Q: I applied for an entry level job at a local company but they want me to sign an employment contract. What gives? I have held similar jobs in California, Massachusetts, and Minnesota and never had to do that.
A: Because of the labor shortage, the cost of training employees, workers gypsy-like jumping from job to job, and a recent series of seminars, more and more companies across the country are seeking employment contracts from all employees. For new hirees, at least, if a company insists on such a contract, you must sign if you want the job.
But before putting your "John Hancock" on the dotted line, be sure that your attorney reviews the contract (the average attorney will be quite competent to advise you). There appears to be some flexibility in modifying the standard form.
Be sure that the provisions dealing with compensation, bonuses, vacation time, sick leave, and benefits accurately reflect your expectations during the whole life of the contract.
There will probably be a "conduct and behavior provision" which must be reviewed carefully. This normally will be the exit door for you if the company wants to let you go early, so you need to focus in on this part.
The document will probably have a confidential records and information section. Even if you are convinced that you will never be in a position to be exposed to such material, examine the wording carefully because with the current paranoiac business environment, you might find this clause boomeranging back, knocking you out of your next job after this one. It should be adjusted, based upon your position, to exclude skills, experience, and knowledge that you gain by just doing your job.
Finally, almost certainly there will be a non-competition clause in the proffered document, every one of which that I have reviewed, violates the Colorado law. But in the near future companies doing business in Colorado will wake up and get it right. Even if such a clause is unenforceable, it could still be used by the company for harassment after you leave. Unless you are a supervisor or manager, try to have this provision stricken.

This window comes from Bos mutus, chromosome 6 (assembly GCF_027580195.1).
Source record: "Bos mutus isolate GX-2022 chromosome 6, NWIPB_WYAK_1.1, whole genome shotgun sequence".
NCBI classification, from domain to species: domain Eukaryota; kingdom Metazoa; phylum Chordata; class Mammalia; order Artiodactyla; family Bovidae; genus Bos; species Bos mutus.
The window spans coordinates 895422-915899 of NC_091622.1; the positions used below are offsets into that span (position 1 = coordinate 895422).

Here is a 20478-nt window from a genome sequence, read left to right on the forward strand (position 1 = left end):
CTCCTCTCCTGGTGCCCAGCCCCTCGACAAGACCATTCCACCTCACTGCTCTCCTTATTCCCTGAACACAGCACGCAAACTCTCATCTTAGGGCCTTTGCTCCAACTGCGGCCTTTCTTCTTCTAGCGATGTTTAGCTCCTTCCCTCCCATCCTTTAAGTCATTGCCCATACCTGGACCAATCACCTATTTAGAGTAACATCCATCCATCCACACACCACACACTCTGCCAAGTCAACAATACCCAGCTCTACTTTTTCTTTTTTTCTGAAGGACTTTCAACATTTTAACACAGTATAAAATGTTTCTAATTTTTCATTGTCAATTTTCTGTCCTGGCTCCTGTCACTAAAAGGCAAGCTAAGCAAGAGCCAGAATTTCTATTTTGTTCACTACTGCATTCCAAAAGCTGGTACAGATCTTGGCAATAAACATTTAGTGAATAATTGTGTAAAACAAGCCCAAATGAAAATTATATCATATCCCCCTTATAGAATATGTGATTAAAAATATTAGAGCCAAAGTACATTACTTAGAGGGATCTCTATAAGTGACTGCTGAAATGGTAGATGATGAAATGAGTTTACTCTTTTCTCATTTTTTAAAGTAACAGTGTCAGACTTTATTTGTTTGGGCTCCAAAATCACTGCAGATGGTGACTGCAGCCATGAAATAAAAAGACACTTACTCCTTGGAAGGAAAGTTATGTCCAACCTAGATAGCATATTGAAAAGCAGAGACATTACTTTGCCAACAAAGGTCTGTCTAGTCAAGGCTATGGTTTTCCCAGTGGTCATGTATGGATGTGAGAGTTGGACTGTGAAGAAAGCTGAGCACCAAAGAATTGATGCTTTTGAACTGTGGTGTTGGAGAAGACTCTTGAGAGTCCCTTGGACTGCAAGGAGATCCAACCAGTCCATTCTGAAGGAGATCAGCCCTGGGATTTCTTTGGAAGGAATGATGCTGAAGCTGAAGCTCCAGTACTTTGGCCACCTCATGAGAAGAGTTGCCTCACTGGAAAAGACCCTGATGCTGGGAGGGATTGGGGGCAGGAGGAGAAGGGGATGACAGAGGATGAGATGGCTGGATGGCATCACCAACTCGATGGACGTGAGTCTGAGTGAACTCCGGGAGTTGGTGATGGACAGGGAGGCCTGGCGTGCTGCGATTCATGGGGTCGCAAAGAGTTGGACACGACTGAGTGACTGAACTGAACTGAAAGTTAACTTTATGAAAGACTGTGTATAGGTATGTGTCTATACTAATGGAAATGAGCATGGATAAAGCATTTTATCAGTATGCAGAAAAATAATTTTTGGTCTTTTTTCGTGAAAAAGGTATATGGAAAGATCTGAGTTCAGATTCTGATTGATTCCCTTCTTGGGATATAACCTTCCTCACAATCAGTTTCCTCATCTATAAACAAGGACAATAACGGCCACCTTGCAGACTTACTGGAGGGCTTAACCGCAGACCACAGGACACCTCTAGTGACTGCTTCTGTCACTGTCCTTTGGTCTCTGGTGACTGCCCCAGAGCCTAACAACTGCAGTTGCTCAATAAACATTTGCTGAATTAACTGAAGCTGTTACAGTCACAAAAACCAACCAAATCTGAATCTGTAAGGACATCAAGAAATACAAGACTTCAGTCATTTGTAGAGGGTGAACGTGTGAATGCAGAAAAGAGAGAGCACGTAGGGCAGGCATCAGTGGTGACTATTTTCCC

Given the factors that triggered this current corporate "fad," if enough workers refuse to sign, then the requirement will fail, since workers will just go with the companies that do not require such contracts.
Q: I have a judgment against me in California (which I am appealing) but I found out that is was recorded here in Colorado. Is there anything I can do?
A: First, check with your California attorney. Often a judgment can not be enforced until after the appeal process is completed, or at least after complying with the local law.
A sister state's judgment can be effective in Colorado but it must be "lodged" here in such a way as to comply with the pertinent Colorado statute. It can not just be recorded. In fact, if the California judgment was improperly recorded here in Colorado, the California judgment holder has committed "slander of title" and could be liable to you for your damages.